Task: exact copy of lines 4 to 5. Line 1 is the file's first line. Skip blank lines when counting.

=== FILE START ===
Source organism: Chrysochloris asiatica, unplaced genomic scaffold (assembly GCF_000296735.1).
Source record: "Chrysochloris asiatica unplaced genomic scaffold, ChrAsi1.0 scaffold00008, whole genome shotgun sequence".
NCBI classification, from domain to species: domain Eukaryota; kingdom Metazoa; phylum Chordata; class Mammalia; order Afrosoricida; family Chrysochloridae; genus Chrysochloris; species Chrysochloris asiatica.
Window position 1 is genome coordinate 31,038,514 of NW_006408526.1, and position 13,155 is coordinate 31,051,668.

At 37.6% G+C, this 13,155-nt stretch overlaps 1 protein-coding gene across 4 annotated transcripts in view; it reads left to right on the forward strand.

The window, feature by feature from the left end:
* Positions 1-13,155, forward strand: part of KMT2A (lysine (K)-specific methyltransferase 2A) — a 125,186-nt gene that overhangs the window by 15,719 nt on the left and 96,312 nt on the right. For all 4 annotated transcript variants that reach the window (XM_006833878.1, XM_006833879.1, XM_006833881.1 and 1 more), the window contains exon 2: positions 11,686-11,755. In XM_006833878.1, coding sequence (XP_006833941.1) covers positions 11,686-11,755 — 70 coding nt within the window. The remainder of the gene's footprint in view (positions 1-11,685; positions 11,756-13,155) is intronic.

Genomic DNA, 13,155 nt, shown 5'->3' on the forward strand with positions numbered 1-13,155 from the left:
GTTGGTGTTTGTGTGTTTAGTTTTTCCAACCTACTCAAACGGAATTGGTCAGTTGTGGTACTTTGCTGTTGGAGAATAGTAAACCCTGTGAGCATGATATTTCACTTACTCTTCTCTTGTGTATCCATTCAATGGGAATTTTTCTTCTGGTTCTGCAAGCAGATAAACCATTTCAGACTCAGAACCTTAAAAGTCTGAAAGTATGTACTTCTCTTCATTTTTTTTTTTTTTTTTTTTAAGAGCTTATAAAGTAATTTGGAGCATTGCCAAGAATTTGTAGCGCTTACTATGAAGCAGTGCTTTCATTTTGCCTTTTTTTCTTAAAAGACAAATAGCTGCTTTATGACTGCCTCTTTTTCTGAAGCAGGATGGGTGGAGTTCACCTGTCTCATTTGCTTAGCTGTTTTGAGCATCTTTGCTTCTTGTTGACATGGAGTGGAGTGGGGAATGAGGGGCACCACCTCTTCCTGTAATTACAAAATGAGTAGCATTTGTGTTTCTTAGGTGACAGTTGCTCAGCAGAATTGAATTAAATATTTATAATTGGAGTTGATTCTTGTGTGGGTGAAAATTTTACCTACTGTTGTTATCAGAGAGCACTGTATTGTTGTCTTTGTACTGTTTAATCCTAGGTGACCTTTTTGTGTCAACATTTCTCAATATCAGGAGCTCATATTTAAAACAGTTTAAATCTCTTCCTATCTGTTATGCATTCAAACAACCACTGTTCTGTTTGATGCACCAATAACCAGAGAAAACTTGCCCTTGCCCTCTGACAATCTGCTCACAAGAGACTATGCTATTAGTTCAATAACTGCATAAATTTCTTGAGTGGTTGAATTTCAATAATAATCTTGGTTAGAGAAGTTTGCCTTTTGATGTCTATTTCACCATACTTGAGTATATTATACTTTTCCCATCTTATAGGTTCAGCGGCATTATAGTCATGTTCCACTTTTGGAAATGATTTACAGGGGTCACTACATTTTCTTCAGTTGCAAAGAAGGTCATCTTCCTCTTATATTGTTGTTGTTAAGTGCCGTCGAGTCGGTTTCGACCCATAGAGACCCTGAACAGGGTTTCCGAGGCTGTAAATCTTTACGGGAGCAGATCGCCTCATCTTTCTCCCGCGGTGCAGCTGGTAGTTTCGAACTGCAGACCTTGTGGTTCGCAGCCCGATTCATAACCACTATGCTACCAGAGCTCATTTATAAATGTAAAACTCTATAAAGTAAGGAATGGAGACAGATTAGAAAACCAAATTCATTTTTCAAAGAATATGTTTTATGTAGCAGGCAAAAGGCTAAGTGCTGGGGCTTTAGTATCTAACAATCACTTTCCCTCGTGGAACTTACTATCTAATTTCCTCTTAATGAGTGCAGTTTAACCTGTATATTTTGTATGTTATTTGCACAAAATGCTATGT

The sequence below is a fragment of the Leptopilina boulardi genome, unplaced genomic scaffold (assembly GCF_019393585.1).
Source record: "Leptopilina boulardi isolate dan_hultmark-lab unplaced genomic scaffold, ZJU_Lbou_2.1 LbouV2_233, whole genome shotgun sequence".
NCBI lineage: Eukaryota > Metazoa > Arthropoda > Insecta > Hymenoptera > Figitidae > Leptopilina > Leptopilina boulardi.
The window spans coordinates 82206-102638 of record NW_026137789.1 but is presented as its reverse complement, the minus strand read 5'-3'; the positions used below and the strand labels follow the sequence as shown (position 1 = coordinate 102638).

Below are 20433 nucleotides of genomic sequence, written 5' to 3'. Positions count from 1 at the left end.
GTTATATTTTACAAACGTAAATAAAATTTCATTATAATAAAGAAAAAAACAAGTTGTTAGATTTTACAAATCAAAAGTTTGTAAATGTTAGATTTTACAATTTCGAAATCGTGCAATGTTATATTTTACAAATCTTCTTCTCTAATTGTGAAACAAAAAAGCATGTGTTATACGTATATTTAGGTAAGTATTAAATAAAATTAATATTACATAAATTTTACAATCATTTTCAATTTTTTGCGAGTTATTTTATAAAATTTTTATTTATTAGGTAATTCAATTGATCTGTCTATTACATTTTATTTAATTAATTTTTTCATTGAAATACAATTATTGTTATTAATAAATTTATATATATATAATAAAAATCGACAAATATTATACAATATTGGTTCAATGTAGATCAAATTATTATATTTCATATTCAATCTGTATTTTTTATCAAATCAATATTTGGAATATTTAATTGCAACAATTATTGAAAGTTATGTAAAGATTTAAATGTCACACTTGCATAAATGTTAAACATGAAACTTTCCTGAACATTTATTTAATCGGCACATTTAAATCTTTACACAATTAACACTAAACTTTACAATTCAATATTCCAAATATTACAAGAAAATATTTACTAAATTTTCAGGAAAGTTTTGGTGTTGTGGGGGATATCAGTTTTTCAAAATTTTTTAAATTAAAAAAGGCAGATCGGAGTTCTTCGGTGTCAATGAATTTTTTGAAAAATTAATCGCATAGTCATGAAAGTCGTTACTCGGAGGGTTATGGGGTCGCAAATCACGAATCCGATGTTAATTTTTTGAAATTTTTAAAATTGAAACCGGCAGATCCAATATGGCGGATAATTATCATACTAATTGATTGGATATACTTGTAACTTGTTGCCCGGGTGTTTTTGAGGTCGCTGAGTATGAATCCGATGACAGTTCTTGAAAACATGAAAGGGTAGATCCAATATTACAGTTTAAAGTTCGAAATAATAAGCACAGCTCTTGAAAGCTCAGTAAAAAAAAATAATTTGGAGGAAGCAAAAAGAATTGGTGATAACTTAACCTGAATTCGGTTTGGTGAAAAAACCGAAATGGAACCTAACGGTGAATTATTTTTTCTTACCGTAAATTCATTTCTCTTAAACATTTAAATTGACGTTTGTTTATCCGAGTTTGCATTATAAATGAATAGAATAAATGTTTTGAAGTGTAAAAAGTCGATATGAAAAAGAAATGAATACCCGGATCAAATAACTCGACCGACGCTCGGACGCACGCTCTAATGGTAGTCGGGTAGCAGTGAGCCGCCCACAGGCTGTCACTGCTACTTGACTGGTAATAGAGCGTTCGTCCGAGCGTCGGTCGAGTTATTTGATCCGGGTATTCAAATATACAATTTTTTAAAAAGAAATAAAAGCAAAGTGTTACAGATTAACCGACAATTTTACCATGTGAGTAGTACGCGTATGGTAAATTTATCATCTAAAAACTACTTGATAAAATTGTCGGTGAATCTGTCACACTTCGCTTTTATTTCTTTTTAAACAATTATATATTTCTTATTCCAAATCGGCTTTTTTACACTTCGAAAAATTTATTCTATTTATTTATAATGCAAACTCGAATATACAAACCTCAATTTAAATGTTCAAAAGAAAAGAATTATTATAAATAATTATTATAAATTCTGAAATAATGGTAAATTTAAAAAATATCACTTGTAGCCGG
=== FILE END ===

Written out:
Window position 1 is genome coordinate 31,038,514 of NW_006408526.1, and position 13,155 is coordinate 31,051,668.

At 37.6% G+C, this 13,155-nt stretch overlaps 1 protein-coding gene across 4 annotated transcripts in view; it reads left to right on the forward strand.